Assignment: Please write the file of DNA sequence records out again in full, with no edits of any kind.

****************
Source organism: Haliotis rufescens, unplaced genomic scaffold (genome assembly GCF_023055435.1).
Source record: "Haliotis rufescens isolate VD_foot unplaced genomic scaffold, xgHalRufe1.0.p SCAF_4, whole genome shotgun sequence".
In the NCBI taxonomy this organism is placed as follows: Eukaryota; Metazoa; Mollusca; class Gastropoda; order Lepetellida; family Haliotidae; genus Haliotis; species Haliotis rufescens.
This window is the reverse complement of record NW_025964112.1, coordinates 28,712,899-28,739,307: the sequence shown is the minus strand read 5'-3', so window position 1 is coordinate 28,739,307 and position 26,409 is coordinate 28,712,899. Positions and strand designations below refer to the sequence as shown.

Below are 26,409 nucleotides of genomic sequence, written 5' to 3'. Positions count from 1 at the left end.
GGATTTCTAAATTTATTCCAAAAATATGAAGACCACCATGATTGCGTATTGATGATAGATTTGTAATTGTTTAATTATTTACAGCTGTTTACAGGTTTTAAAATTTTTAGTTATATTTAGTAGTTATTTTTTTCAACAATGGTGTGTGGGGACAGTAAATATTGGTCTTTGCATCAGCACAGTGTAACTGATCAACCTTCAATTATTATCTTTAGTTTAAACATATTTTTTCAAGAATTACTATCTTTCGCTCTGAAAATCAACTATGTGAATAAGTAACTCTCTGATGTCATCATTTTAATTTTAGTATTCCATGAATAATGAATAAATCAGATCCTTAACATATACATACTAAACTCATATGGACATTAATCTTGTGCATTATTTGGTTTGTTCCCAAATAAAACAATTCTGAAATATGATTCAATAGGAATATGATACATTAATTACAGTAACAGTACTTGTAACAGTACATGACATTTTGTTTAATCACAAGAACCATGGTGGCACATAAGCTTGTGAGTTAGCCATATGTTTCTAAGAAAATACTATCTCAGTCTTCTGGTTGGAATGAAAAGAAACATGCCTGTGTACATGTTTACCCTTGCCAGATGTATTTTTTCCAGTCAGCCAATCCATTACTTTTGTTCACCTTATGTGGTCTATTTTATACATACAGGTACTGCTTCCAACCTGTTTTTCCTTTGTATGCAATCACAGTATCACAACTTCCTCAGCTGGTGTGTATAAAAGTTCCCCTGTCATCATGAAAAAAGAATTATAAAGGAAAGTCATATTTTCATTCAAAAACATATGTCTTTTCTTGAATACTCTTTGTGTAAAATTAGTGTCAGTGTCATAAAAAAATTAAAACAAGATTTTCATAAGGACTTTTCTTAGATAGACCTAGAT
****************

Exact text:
Source organism: Haliotis rufescens, unplaced genomic scaffold (genome assembly GCF_023055435.1).
Source record: "Haliotis rufescens isolate VD_foot unplaced genomic scaffold, xgHalRufe1.0.p SCAF_4, whole genome shotgun sequence".
In the NCBI taxonomy this organism is placed as follows: Eukaryota; Metazoa; Mollusca; class Gastropoda; order Lepetellida; family Haliotidae; genus Haliotis; species Haliotis rufescens.
This window is the reverse complement of record NW_025964112.1, coordinates 28,712,899-28,739,307: the sequence shown is the minus strand read 5'-3', so window position 1 is coordinate 28,739,307 and position 26,409 is coordinate 28,712,899. Positions and strand designations below refer to the sequence as shown.

Below are 26,409 nucleotides of genomic sequence, written 5' to 3'. Positions count from 1 at the left end.
GGATTTCTAAATTTATTCCAAAAATATGAAGACCACCATGATTGCGTATTGATGATAGATTTGTAATTGTTTAATTATTTACAGCTGTTTACAGGTTTTAAAATTTTTAGTTATATTTAGTAGTTATTTTTTTCAACAATGGTGTGTGGGGACAGTAAATATTGGTCTTTGCATCAGCACAGTGTAACTGATCAACCTTCAATTATTATCTTTAGTTTAAACATATTTTTTCAAGAATTACTATCTTTCGCTCTGAAAATCAACTATGTGAATAAGTAACTCTCTGATGTCATCATTTTAATTTTAGTATTCCATGAATAATGAATAAATCAGATCCTTAACATATACATACTAAACTCATATGGACATTAATCTTGTGCATTATTTGGTTTGTTCCCAAATAAAACAATTCTGAAATATGATTCAATAGGAATATGATACATTAATTACAGTAACAGTACTTGTAACAGTACATGACATTTTGTTTAATCACAAGAACCATGGTGGCACATAAGCTTGTGAGTTAGCCATATGTTTCTAAGAAAATACTATCTCAGTCTTCTGGTTGGAATGAAAAGAAACATGCCTGTGTACATGTTTACCCTTGCCAGATGTATTTTTTCCAGTCAGCCAATCCATTACTTTTGTTCACCTTATGTGGTCTATTTTATACATACAGGTACTGCTTCCAACCTGTTTTTCCTTTGTATGCAATCACAGTATCACAACTTCCTCAGCTGGTGTGTATAAAAGTTCCCCTGTCATCATGAAAAAAGAATTATAAAGGAAAGTCATATTTTCATTCAAAAACATATGTCTTTTCTTGAATACTCTTTGTGTAAAATTAGTGTCAGTGTCATAAAAAAATTAAAACAAGATTTTCATAAGGACTTTTCTTAGATAGACCTAGAT